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Formerly Sure-Lock


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  • Pile capacities change with strand quantity, diameter, location and concrete strength.  A wide variety of pile designs are used throughout North America, even within one pile size.
  • The KIE-LOCK splice load bearing elements are designed to meet strength requirements (see "Specs") using the standard configuration and modifying main plate thickness, size of locking bars, and size, number and length of rebar anchor/pile end reinforcement. 


  • Calculations verifying the mechanical ability of the load-bearing components to meet specified capacities in tension, bending, and compression are submitted, with detailed shop drawings.
  • Rebar anchor/pile end reinforcement is designed to ACI/AASHTO, DOT, and/or IBC building code requirements, and calculations are included.  The KIE-LOCK uses only Dayton/Richmond threaded Dowel Bars which give 100% strength of each rebar size, instead of cut threading rebar ends which reduces the effective tensile area by one rebar size.


  • There are no standard precast pile designs used throughout North America. Pile designs tend to be regional and vary with the customer.  Therefore, it is not practical or economically feasible to have tests for every pile design, project, or have blanket certifications (such as IBC) that are meaningful.
  • KIE-LOCK test reports are representative and verify the design methodology:
    1) University of Illinois (Gamble) 14" sq. splices.
    2) Ecole Polytechnique (Houde & Roux) 14" sq. & 16" oct. splices.
    3) Gerwick Eng. (Ben Gerwick) 12" sq. splices.
    4) Hawaiian Dredge & Const. (Naaru Tower) 16" oct. splices.
    5) Haley & Aldrich (US Courthouse, Boston) 14" sq.
    6) Florida DOT Laboratory Tests of 24" sq. splices.
        See "Contacts" for Test Report requests.


  • Studies by the National Bureau of Standards (Materials Research, Metallurgy Div.) conclude that steel pilings are not significantly affected by corrosion in undisturbed (anaerobic) soils, regardless of soil types and properties.  A copy of this report is available.
  • CalTrans reports of extraction of earthquake collapsed Cypress Viaduct steel pipe piles in Oakland indicate that no significant corrosion occurred in 35+ years despite presence of high levels of chloride, sulfates, and low values of soil resistivities.  A copy of this report is available.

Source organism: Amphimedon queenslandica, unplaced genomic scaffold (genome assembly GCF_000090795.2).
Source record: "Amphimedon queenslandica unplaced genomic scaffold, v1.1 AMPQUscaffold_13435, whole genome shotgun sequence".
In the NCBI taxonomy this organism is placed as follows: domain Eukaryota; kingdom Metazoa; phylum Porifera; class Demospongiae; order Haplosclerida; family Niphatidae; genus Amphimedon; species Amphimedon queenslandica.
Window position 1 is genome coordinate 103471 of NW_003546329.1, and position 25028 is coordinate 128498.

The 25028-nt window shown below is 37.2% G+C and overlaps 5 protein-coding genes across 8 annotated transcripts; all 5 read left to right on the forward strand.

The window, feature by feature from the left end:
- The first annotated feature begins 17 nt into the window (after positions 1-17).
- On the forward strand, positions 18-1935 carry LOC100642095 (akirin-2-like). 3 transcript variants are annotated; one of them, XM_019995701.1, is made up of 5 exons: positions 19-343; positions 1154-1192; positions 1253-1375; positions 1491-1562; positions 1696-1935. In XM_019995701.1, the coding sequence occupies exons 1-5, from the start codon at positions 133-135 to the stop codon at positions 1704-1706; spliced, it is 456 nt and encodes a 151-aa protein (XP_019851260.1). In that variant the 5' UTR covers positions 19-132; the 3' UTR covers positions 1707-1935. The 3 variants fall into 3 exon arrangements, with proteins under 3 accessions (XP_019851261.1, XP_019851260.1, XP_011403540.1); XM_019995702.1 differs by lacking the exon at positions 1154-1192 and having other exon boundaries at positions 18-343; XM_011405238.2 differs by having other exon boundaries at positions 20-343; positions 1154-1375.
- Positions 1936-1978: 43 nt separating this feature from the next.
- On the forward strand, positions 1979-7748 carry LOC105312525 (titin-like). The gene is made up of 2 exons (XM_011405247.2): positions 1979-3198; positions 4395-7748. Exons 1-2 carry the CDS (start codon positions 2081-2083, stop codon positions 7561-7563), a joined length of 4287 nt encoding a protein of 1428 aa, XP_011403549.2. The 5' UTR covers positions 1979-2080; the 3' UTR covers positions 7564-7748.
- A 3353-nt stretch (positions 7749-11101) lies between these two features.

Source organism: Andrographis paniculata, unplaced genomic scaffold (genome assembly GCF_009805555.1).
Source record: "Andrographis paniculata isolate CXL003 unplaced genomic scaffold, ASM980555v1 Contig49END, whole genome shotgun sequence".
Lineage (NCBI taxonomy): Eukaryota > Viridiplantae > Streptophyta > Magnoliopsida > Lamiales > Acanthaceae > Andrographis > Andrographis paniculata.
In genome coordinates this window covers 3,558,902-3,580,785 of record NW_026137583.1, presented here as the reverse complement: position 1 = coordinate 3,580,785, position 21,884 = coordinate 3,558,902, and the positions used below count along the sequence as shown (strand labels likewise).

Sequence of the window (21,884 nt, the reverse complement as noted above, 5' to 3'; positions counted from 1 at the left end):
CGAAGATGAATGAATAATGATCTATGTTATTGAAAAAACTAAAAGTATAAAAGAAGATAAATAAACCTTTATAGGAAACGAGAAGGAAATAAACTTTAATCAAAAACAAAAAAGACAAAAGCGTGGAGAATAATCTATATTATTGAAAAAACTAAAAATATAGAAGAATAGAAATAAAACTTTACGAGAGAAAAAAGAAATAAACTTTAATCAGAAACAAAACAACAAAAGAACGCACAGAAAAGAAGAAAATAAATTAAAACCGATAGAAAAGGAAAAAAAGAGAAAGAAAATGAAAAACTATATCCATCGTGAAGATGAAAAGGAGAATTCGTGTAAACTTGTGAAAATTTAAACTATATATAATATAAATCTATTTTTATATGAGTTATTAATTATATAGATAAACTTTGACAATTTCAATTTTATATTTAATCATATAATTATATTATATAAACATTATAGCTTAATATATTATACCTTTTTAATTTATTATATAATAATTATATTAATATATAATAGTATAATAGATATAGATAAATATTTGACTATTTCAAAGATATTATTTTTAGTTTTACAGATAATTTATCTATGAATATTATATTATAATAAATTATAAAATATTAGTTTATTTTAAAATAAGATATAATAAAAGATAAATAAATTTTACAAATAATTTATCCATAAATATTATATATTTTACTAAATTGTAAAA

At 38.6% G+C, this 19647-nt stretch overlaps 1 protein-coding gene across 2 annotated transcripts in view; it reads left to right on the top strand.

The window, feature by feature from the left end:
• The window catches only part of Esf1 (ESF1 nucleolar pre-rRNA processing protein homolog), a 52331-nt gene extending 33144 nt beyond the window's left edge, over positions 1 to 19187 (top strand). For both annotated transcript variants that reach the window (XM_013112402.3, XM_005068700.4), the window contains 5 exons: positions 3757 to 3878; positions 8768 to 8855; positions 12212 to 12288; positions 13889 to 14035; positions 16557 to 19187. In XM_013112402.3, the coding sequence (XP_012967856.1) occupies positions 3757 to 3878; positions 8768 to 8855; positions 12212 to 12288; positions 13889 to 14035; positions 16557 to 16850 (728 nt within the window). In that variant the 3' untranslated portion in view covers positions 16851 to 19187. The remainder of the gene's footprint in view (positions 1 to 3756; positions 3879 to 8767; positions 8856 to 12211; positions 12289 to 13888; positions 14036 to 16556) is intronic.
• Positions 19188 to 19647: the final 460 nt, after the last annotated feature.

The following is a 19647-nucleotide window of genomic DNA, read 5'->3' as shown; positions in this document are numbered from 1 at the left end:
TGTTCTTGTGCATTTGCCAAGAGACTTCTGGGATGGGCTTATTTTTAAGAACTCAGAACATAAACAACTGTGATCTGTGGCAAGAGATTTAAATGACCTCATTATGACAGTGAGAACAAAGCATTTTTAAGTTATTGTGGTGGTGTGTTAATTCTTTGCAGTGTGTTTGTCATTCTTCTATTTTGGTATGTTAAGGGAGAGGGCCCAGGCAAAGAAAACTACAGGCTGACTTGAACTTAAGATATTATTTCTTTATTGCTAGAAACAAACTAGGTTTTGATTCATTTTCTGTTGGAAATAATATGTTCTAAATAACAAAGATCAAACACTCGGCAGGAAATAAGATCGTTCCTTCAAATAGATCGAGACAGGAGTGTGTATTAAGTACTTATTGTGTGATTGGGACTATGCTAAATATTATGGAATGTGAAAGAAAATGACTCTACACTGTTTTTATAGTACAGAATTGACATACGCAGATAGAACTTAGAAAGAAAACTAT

• A steel splice can be safely located in the concrete pile zone that is in previously undisturbed (anaerobic) soil, and below ocean and river scour lines. (See "Projects" for some pier and bridge installations.)


  • The KIE-LOCK has been used to connect different pile sizes (20" sq. tops to 16" oct. bottoms -- Keehi Interchange, Honolulu; and 16" sq. tops to 14" sq. bottoms -- Mission Bay, San Francisco -- see "Photos" section) for higher pile moment at the top of the pile. This approach is an opportunity for pile designers working with seismic considerations to save client money,  since pile design moment load is maximum in the top 10-30 ft. and it is unnecessary to keep the same moment capacity below that.
  • The KIE-LOCK is a relatively ductile connection for seismic area 3 and 4 considerations.  Kobe results indicate that concrete piles spliced with steel did not fail before non-spliced piles did..
  • The KIE-LOCK has been used to make up thousands of 16" oct. 3 segment, 270 ft. long piles; 7 segment, 180 ft. long piles (Keehi Interchange 1981-5); and 8 segment, 64 ft. long  piles (San Francisco Airport Expansion, 1997).  No project has had a splice failure.
  • KIE-LOCK splices can connect composite piles, composite to concrete, and pipe to concrete (a yet undiscovered combination by designers that would save clients' cost). 
  • Think of a problem and my team will work with you to solve it safely and cost-effectively.

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Sicom Industries USA LLC
9898 Bissonnet St., #100, Houston, TX 77036
PH 281-886-3035 | EMAIL: mikec@sicomindustries.com